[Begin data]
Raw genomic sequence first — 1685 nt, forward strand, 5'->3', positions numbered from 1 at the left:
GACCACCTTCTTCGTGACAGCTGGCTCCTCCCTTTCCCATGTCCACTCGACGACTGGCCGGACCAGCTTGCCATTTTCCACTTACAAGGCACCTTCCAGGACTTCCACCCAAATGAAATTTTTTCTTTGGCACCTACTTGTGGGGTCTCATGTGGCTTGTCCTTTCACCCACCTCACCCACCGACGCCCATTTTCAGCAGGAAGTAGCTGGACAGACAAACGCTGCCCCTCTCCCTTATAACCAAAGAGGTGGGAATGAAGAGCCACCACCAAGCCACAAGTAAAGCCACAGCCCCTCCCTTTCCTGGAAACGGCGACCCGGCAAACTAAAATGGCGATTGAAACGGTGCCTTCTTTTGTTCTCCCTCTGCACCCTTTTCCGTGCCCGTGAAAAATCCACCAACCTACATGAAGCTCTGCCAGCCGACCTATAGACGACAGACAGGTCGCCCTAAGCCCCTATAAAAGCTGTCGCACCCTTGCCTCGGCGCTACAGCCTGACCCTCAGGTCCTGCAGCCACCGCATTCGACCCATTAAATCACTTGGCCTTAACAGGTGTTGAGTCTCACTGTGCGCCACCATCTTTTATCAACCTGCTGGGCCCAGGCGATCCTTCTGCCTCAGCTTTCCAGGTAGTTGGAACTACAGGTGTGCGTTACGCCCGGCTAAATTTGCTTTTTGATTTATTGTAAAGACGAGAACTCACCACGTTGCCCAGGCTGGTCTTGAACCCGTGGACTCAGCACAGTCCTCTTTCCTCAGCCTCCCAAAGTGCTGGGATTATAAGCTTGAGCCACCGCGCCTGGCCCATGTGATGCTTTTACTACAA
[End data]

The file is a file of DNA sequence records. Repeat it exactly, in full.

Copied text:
Raw genomic sequence first — 1685 nt, forward strand, 5'->3', positions numbered from 1 at the left:
GACCACCTTCTTCGTGACAGCTGGCTCCTCCCTTTCCCATGTCCACTCGACGACTGGCCGGACCAGCTTGCCATTTTCCACTTACAAGGCACCTTCCAGGACTTCCACCCAAATGAAATTTTTTCTTTGGCACCTACTTGTGGGGTCTCATGTGGCTTGTCCTTTCACCCACCTCACCCACCGACGCCCATTTTCAGCAGGAAGTAGCTGGACAGACAAACGCTGCCCCTCTCCCTTATAACCAAAGAGGTGGGAATGAAGAGCCACCACCAAGCCACAAGTAAAGCCACAGCCCCTCCCTTTCCTGGAAACGGCGACCCGGCAAACTAAAATGGCGATTGAAACGGTGCCTTCTTTTGTTCTCCCTCTGCACCCTTTTCCGTGCCCGTGAAAAATCCACCAACCTACATGAAGCTCTGCCAGCCGACCTATAGACGACAGACAGGTCGCCCTAAGCCCCTATAAAAGCTGTCGCACCCTTGCCTCGGCGCTACAGCCTGACCCTCAGGTCCTGCAGCCACCGCATTCGACCCATTAAATCACTTGGCCTTAACAGGTGTTGAGTCTCACTGTGCGCCACCATCTTTTATCAACCTGCTGGGCCCAGGCGATCCTTCTGCCTCAGCTTTCCAGGTAGTTGGAACTACAGGTGTGCGTTACGCCCGGCTAAATTTGCTTTTTGATTTATTGTAAAGACGAGAACTCACCACGTTGCCCAGGCTGGTCTTGAACCCGTGGACTCAGCACAGTCCTCTTTCCTCAGCCTCCCAAAGTGCTGGGATTATAAGCTTGAGCCACCGCGCCTGGCCCATGTGATGCTTTTACTACAA